Standard trumpet embouchure: The player in this picture uses the most common trumpet embouchure: the mouthpiece is in the center of the mouth, not too high or too low, and the corners are firm.

Standard embouchure, high register: When this player hits a high C, very little changes about his facial position except for a noticeable bunching of the chin. The mouthpiece is still in exactly the same place.

Despite the fact that this particular player has what might fairly be called a textbook embouchure, many players do not. Embouchure depends largely upon dental structure and is by no means consistent from player to player. Therefore, it is imperative that every instructor understand that there is no “one size fits all” solution. However, there are a few general guidelines:

  • The mouthpiece should be approximately centered on the lips—not too high or low, and not too far to one side or the other. Some horizontal off-centereness is acceptable, especially if a protruding tooth makes it uncomfortable to place the mouthpiece in the center of the lips.
  • Since the top lip is the one that vibrates, it is particularly important that the mouthpiece not be placed too low, bringing the rim into contact with the red of the upper lip. This type of placement will severely impair a student’s ability to hit high notes.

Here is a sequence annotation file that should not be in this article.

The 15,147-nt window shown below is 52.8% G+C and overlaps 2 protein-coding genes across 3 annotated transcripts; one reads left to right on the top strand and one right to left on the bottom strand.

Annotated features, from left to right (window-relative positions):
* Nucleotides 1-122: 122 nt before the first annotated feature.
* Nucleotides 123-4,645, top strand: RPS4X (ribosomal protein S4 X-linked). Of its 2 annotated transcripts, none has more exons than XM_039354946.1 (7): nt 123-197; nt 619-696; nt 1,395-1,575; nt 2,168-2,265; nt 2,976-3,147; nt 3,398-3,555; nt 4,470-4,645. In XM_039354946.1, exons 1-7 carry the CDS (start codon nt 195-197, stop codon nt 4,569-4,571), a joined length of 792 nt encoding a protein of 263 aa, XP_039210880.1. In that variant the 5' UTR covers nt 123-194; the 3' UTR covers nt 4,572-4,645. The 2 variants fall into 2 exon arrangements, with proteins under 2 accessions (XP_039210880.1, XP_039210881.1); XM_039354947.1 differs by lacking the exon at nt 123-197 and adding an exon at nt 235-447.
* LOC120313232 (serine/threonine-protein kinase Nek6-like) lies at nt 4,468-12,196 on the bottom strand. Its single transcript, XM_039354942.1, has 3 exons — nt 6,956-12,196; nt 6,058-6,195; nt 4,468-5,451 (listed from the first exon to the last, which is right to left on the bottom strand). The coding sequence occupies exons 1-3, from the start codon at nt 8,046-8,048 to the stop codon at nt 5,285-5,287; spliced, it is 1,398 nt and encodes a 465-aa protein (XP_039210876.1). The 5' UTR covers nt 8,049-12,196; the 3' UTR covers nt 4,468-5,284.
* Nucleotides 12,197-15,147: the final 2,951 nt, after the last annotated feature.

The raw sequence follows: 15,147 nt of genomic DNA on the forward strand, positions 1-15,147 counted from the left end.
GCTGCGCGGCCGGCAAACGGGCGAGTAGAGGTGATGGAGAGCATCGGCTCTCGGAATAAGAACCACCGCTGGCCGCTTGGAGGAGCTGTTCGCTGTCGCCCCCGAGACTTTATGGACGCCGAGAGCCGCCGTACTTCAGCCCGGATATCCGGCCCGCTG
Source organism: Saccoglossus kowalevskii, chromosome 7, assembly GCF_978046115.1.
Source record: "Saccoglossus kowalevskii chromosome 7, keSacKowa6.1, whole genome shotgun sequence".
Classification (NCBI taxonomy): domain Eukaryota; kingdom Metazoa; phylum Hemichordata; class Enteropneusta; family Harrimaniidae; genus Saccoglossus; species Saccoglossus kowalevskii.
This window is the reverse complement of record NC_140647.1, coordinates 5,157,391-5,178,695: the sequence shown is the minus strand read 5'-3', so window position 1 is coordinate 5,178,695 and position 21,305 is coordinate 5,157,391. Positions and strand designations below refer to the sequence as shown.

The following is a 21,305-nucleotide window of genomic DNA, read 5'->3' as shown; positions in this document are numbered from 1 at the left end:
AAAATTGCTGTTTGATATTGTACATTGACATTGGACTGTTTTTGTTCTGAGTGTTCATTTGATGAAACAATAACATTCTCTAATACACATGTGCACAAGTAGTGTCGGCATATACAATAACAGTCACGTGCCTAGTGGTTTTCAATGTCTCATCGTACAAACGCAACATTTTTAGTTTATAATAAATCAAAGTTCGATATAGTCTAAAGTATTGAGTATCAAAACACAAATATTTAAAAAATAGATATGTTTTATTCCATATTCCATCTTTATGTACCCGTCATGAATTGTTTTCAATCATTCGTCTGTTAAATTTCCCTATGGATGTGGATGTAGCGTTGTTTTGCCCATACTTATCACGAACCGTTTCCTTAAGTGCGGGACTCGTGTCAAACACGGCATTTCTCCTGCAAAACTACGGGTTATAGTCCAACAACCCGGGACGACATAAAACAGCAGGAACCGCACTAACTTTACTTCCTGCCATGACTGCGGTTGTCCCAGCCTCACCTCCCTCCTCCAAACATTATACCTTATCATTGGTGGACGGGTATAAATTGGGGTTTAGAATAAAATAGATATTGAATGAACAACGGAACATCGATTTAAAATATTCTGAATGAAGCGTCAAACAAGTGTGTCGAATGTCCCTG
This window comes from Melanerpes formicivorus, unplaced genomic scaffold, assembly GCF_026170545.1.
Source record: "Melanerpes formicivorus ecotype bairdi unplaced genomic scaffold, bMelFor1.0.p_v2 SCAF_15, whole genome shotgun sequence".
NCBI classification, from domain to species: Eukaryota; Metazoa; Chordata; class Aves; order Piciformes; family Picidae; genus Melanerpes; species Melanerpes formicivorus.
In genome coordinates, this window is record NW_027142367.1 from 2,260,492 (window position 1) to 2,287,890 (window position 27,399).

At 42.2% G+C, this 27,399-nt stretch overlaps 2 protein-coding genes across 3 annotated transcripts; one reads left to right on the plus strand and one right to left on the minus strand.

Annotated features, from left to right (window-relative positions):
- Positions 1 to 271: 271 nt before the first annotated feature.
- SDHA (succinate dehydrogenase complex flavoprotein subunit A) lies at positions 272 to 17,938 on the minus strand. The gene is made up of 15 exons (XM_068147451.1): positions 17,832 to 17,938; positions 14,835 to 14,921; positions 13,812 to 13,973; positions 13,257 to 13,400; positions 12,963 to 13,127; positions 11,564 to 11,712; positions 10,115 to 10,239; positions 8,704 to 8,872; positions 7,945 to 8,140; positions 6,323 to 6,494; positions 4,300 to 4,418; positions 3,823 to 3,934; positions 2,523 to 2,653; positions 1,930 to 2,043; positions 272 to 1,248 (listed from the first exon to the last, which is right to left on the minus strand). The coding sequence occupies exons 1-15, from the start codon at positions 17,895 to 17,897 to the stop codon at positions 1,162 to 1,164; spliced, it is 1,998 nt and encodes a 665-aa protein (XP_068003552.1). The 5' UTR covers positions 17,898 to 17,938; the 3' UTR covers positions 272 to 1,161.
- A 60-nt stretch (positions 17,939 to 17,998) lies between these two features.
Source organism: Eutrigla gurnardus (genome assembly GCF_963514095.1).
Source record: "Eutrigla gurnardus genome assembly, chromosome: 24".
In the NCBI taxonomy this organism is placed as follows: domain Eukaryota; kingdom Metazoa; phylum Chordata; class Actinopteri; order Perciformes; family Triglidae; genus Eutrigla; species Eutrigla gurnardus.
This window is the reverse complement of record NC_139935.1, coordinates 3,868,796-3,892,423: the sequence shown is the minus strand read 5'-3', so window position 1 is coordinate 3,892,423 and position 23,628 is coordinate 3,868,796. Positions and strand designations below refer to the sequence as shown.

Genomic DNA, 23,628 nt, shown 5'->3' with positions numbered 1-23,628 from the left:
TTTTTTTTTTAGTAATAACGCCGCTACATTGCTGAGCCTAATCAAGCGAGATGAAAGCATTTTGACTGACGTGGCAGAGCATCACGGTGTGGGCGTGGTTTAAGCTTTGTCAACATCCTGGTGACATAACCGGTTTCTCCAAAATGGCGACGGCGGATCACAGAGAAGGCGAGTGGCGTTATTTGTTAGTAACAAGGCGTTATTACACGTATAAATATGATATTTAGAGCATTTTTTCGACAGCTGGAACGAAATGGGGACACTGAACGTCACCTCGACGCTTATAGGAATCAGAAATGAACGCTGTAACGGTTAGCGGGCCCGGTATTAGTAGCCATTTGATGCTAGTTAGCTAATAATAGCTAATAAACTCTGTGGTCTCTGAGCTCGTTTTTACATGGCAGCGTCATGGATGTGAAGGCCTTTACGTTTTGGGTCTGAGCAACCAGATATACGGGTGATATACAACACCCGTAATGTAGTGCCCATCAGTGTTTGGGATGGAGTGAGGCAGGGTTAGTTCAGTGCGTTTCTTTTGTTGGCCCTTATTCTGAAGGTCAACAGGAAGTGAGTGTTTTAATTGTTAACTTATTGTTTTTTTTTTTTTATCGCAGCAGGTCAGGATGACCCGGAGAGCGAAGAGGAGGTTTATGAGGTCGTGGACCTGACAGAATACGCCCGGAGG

• Corners should be firmed, either where they naturally rest when the mouth is relaxed, or slightly below the line of the mouth (if the student is to bring the lower jaw forward).
  • Students with a large overbite should consider aligning the teeth when they play (corners will be down-turned) in order to maximize efficiency. This position requires extra support from the facial muscles, which may be challenging for a first-time player.

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2 thoughts on “Embouchure

  1. May 1, 2013 at 10:20 pm

    Do you have any other helpful information for someone who is having to deal with a significant overbite? I can play with my jaw moved out so that my lower teeth are even with my upper teeth.


  2. bmhendr1
    May 1, 2013 at 10:58 pm

    Hi, Scott,

    It’s hard to know what to suggest for you without actually seeing your embouchure (feel free to shoot me an email with pictures if you want). I myself have an overbite, and I play the way you are describing–I bring my lower jaw forward, which aligns my teeth. I made this adjustment while studying with David Hickman at ASU and did so using his “15 Advanced Embouchure Studies” book. I would recommend that book as a good one to start with if you’re working without a teacher’s supervision, because the exercises he uses are only playable with a highly efficient embouchure. Thus, they can be used as a kind of benchmark to help identify what an ideal setup might look like for a given person.

    Hope this helps!

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